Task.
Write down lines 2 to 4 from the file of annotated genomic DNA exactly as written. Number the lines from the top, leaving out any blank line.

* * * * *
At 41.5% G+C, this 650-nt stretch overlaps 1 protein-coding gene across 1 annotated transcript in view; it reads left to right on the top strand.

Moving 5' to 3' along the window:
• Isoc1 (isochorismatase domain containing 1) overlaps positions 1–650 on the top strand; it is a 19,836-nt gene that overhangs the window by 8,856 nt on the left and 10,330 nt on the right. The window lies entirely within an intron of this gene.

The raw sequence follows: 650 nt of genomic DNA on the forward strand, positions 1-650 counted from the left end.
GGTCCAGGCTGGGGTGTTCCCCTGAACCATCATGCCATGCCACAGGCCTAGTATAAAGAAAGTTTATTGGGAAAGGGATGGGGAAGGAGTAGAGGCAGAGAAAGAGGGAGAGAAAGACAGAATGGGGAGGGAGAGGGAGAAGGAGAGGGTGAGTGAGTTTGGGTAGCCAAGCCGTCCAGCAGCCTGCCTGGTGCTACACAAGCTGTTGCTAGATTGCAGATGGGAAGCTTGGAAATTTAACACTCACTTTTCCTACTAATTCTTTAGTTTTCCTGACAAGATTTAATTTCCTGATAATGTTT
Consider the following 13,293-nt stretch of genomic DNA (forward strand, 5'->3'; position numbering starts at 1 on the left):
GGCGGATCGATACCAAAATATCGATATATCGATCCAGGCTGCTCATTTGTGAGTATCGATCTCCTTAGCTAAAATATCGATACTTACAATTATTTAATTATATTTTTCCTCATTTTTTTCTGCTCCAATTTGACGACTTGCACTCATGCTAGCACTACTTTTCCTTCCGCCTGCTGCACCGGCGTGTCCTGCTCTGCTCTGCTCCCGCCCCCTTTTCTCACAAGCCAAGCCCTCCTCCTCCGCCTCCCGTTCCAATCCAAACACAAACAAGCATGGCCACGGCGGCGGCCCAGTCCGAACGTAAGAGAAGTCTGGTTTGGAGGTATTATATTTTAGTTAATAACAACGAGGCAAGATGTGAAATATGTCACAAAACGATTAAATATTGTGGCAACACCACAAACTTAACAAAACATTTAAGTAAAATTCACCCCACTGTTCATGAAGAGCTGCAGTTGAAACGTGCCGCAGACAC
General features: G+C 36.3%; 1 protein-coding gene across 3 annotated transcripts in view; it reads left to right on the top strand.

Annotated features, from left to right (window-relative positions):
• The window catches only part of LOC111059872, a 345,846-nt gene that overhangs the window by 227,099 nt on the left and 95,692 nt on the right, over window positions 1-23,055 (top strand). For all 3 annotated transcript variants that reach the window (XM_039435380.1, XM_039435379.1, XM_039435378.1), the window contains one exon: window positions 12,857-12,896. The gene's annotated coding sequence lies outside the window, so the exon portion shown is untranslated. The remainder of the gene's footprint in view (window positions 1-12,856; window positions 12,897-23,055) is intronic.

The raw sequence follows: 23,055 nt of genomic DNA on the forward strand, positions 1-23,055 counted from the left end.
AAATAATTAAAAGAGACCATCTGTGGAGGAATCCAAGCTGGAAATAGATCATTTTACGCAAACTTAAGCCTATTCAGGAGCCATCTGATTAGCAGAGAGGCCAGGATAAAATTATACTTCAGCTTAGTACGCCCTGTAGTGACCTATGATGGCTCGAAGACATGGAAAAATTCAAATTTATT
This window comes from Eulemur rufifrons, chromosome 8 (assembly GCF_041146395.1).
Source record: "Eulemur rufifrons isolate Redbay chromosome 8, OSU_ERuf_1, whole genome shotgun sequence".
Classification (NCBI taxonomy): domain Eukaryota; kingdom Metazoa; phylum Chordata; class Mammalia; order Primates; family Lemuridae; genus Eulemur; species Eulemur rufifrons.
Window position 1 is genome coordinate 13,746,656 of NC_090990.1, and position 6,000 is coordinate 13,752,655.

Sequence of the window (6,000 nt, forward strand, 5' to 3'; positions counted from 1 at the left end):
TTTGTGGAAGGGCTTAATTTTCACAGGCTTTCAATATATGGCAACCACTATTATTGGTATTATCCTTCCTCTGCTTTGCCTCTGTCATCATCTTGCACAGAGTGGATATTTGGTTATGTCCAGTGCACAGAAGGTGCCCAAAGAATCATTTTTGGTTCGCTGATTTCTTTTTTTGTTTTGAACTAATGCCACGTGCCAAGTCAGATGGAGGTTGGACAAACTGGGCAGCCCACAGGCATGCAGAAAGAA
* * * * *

Moving 5' to 3' along the window:
• Isoc1 (isochorismatase domain containing 1) overlaps positions 1–650 on the top strand; it is a 19,836-nt gene that overhangs the window by 8,856 nt on the left and 10,330 nt on the right. The window lies entirely within an intron of this gene.

The raw sequence follows: 650 nt of genomic DNA on the forward strand, positions 1-650 counted from the left end.